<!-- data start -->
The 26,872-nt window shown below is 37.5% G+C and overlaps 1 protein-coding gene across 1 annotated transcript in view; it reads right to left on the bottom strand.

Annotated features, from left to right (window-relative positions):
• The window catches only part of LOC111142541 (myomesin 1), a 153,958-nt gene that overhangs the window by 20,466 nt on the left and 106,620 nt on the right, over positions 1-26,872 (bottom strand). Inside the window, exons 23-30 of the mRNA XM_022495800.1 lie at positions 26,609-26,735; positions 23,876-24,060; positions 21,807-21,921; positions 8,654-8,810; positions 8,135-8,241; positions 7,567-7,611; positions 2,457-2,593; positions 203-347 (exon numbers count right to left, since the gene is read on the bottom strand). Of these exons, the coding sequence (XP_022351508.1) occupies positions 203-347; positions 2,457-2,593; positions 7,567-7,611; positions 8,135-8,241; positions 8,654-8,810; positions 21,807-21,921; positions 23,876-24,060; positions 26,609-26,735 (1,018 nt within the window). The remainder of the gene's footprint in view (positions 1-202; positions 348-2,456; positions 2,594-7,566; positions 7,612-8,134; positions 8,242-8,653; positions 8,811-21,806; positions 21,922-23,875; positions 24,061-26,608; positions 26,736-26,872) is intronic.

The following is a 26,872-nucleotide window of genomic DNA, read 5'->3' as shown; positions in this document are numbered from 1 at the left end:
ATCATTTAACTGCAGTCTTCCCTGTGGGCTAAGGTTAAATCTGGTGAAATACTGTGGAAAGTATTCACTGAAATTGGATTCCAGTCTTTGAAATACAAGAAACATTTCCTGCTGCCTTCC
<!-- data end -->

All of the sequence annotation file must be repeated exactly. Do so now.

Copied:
The 26,872-nt window shown below is 37.5% G+C and overlaps 1 protein-coding gene across 1 annotated transcript in view; it reads right to left on the bottom strand.

Annotated features, from left to right (window-relative positions):
• The window catches only part of LOC111142541 (myomesin 1), a 153,958-nt gene that overhangs the window by 20,466 nt on the left and 106,620 nt on the right, over positions 1-26,872 (bottom strand). Inside the window, exons 23-30 of the mRNA XM_022495800.1 lie at positions 26,609-26,735; positions 23,876-24,060; positions 21,807-21,921; positions 8,654-8,810; positions 8,135-8,241; positions 7,567-7,611; positions 2,457-2,593; positions 203-347 (exon numbers count right to left, since the gene is read on the bottom strand). Of these exons, the coding sequence (XP_022351508.1) occupies positions 203-347; positions 2,457-2,593; positions 7,567-7,611; positions 8,135-8,241; positions 8,654-8,810; positions 21,807-21,921; positions 23,876-24,060; positions 26,609-26,735 (1,018 nt within the window). The remainder of the gene's footprint in view (positions 1-202; positions 348-2,456; positions 2,594-7,566; positions 7,612-8,134; positions 8,242-8,653; positions 8,811-21,806; positions 21,922-23,875; positions 24,061-26,608; positions 26,736-26,872) is intronic.

The following is a 26,872-nucleotide window of genomic DNA, read 5'->3' as shown; positions in this document are numbered from 1 at the left end:
ATCATTTAACTGCAGTCTTCCCTGTGGGCTAAGGTTAAATCTGGTGAAATACTGTGGAAAGTATTCACTGAAATTGGATTCCAGTCTTTGAAATACAAGAAACATTTCCTGCTGCCTTCC